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Alachua Farmers Market Offers Another Option To Buy And Sell Fresh Local Produce

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Gus Rebello, left, sells honey to a customer during a recent Thursday at the Alachua Farmers Market. Rebello also sells jam and orange blossom at his tent, which is party of a variety of offerings at the market. (Chance McCall/WUFT News)

There’s a new addition to the list of places to get fresh produce in Alachua County.

The Alachua Chamber of Commerce recently created Alachua Farmers Market, which provides producers from the area with a centralized venue to sell their products. It also gives the local community an alternative option to buy locally grown and produced goods. Since its inception in October, there have been several vendors who have consistently returned every week.

The Alachua Farmers Market is held at 14801 Main St. in Alachua on Thursdays from 4 to 7 p.m., carving out a time unique from Union Street Farmers Market on Wednesday afternoons in downtown Gainesville, as well as the Saturday morning offerings at the Alachua County Farmers Market on U.S. 441 and Haile Plantation Farmers Market.

Gus Rebello, 34, said that this was one of the best markets of which he has been a part. As he adjusted his grey hoodie in response to a brisk breeze in late January, he recalled his unusual journey to becoming a vendor.

“I originally moved here for my daughter to be able to see her family,” Rebello said. “I went from working a normal job to owning bees and harvesting honey.”

Rebello originally heard about the market on Facebook but didn’t think much of it. After some time, he joined the Gainesville Area Bee Club and gained mentoring from older members of the organization. In the fall, he again heard about the market and decided it was worth trying.

Within a month, he cleared a bureaucratic hurdle to begin packaging his pesticide-free honey for sale.

“I had to pass a state inspection of my bees,” Rebello said. “I could have gotten a faster start if there were more than five beekeeping inspectors in the state of Florida.”

According to Rebello, every vendor in the market is required to have their facility inspected by the state and become insured.

Vendors are required to pay a $13 weekly fee for their space at the market, except those vendors who have been there from the start and only pay $10. Rebello has noticed about 30 regulars coming to the market every week, stopping to chat with or purchase from each vendor they know.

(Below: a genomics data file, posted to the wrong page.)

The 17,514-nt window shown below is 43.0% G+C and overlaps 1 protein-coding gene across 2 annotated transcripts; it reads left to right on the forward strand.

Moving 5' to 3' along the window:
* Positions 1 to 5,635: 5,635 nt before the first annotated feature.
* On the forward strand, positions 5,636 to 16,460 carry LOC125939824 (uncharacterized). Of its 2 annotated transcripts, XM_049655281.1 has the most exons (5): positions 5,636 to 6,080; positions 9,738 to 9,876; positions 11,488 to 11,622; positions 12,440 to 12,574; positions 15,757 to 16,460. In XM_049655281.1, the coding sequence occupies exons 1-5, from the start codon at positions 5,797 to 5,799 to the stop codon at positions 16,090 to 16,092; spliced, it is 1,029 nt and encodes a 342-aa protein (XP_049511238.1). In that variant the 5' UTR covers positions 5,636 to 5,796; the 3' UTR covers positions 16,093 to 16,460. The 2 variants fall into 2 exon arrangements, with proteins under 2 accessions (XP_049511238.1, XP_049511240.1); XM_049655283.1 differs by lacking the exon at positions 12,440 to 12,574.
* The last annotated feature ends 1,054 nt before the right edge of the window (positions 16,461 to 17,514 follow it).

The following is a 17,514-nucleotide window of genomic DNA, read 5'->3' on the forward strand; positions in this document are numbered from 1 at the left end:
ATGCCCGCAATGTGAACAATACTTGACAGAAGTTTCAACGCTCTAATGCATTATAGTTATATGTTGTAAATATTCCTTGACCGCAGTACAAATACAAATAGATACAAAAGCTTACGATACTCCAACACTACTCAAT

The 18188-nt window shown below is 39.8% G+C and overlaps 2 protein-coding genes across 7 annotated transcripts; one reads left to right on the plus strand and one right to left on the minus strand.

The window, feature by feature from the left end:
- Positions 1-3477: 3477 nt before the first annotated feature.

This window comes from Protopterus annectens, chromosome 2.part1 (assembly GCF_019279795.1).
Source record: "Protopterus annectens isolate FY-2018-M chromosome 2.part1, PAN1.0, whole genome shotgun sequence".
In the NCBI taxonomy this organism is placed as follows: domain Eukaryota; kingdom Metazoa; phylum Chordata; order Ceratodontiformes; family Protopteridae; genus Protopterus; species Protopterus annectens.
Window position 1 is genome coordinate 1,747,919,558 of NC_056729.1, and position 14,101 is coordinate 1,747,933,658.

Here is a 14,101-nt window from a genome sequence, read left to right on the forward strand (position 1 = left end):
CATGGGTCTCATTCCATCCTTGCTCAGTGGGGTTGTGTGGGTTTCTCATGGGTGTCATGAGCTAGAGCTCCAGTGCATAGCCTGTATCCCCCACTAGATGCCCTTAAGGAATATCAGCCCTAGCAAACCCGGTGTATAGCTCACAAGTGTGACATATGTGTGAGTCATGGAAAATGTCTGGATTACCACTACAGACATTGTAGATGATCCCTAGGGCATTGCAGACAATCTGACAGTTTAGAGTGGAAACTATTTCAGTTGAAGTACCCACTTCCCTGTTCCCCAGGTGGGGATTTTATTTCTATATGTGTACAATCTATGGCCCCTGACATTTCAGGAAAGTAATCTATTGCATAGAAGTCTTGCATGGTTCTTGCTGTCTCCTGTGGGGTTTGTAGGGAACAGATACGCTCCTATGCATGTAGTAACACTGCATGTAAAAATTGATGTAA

The diversity of the market is controlled in order to ensure there is only one seller of each product. This gives vendors the comfort of knowing they don’t have to compete against each other. It also encourages new products.

Nearly everyone shopping at the market on a cold afternoon approached the Graham Cattle tent. Heath and Dallas Graham moved between their coolers filled with steaks and sausages to the crowd trying and buying their product. The husband and wife are local beef farmers with a farm just outside Alachua. Heath talked to some of the customers about the recent cold, and Dallas fixed samples of another product — their roast beef — from a small pot.

Heath Graham said many of his customers are people he knew, but there are some who are new to the market. Before the market was established, the Grahams only sold to people they knew. They saw the market as an opportunity to expand.

“Seeing the same people come back, hearing their stories, talk about family and really getting to know them is what makes the market truly special,” Heath Graham said.

About Chance McCall

Chance is a reporter for WUFT News who can be reached by calling 352-392-6397 or emailing news@wuft.org.

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